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Family ties put cameras in Flowery Branch police cars
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Officer Adam Locke of the Flowery Branch Police Department installs the camera for the video system in his patrol car. - photo by The Times

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Flowery Branch Officer Adam Locke talks about having a camera in his patrol car.

FLOWERY BRANCH — Family ties across jurisdictional lines helped bring some needed in-car camera systems to the Flowery Branch Police Department.

Cpl. Eric Cook had asked his uncle, Cherokee County Sheriff Roger Garrison, if his office had any equipment it wasn’t using anymore.

"We happened to have upgraded our technology a couple of years ago and had these (cameras), and nobody else in our county uses this particular style," said Garrison, who is serving his fifth four-year term in Cherokee.

Upon his request, the Cherokee County commission authorized donating eight of the systems to Flowery Branch.

"They are still in really good shape and working order," said Flowery Branch Police Chief Gerald Lanich.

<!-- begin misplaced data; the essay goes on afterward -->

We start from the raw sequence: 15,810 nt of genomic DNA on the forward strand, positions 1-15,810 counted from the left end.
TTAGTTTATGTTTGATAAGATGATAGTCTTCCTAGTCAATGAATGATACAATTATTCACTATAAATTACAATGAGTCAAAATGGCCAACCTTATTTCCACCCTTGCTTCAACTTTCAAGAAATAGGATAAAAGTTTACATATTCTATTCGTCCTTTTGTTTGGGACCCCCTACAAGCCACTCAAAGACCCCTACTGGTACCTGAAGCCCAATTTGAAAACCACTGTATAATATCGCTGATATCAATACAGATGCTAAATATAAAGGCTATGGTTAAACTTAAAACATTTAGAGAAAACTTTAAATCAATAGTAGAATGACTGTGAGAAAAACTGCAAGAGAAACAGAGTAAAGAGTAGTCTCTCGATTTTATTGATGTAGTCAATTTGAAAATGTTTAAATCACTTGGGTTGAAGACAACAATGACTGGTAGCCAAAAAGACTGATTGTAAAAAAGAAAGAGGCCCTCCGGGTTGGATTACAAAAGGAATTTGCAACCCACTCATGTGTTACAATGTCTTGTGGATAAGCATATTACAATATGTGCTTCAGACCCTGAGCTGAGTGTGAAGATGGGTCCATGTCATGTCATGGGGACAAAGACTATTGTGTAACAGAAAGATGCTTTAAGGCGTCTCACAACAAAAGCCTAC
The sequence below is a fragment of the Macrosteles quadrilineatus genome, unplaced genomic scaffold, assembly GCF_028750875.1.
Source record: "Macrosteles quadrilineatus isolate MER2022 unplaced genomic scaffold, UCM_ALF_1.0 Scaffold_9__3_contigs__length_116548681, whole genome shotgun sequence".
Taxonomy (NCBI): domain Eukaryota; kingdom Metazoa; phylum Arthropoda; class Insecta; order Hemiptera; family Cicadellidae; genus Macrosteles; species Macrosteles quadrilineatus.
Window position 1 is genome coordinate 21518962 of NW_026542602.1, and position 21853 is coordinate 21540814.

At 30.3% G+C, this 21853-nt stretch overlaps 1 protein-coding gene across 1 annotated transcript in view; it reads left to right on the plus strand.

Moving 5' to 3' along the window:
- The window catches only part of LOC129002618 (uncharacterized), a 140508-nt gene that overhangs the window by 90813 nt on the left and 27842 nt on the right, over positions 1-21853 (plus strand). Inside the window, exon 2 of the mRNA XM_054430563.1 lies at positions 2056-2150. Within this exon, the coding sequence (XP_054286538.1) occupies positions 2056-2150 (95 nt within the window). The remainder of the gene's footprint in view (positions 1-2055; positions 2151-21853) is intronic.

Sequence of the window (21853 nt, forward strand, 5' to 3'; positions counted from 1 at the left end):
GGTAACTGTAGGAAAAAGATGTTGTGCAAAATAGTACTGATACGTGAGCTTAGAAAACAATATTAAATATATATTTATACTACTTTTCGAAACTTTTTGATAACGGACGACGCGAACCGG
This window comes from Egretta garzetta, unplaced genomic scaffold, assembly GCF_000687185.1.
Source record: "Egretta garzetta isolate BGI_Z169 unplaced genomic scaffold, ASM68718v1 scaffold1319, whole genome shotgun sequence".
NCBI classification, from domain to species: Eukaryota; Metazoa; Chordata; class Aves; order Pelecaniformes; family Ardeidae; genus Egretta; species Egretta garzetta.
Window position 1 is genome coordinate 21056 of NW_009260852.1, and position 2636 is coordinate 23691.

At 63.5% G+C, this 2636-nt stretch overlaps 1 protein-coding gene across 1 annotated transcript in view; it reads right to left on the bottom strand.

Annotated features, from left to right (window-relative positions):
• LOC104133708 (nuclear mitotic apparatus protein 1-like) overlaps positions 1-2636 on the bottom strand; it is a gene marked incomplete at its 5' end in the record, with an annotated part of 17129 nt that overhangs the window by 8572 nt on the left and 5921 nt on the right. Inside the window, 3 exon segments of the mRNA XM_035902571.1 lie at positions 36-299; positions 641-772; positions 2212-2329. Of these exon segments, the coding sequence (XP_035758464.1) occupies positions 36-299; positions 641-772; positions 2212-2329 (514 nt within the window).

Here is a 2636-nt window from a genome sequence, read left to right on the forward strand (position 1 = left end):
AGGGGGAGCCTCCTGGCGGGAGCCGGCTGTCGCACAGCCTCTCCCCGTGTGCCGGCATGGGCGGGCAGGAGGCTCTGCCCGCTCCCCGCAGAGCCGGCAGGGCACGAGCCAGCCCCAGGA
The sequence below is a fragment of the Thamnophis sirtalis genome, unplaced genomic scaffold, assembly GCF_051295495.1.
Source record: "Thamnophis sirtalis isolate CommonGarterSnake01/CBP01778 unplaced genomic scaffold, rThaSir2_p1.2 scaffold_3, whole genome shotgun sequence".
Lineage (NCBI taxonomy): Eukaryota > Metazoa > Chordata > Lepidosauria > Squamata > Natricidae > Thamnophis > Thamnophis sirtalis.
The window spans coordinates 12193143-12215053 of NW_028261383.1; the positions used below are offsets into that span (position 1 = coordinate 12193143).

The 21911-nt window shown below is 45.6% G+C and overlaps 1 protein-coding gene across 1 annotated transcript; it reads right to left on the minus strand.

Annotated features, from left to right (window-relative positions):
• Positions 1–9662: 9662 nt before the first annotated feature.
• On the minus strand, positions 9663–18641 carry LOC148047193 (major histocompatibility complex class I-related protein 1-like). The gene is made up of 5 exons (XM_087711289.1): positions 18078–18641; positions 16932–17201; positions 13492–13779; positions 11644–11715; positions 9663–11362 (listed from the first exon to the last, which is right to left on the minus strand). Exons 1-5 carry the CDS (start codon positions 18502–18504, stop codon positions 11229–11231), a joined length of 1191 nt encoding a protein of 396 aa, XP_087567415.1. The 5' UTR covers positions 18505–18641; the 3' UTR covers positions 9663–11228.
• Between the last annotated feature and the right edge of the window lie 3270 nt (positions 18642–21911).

The equipment costs about $4,500 per unit, "so this is quite a contribution Sheriff Garrison has made for us," he added.

As frequently shown in TV shows about crime and law enforcement, the camera systems enable officers to record traffic stops and other patrol activities outside their vehicle.

"Basically, it acts as an impartial third party on all interactions (with) the public, and it just helps as a documentation of every situation that we’re involved in," said Flowery Branch Officer Adam Locke.

The police department has 10 patrol cars. Only three had the units before the donation.

With eight systems from Cherokee either at the department or on their way, "I’ll end up with a spare unit, which is great in case something goes wrong," Lanich said.

"A camera system in a (patrol) car is just invaluable," he said. "A picture is worth a thousand words."

Installation of the systems began Wednesday. Lanich said he hopes the units will be operating in all the cars in two to three weeks.

Officers can manually operate the camera while they are on patrol.

"When they turn their blue lights on, the camera automatically comes on," Lanich said.

Garrison heaped praise on the department, which last week started a K-9 unit featuring a 1«-year-old Labrador retriever, Bart, and began bicycle patrols last summer.

"It seems to be a real professional agency and I’m just glad to help," he said. "(The cameras) were sitting in a box here, and (Flowery Branch) needed them, and the rest is history."

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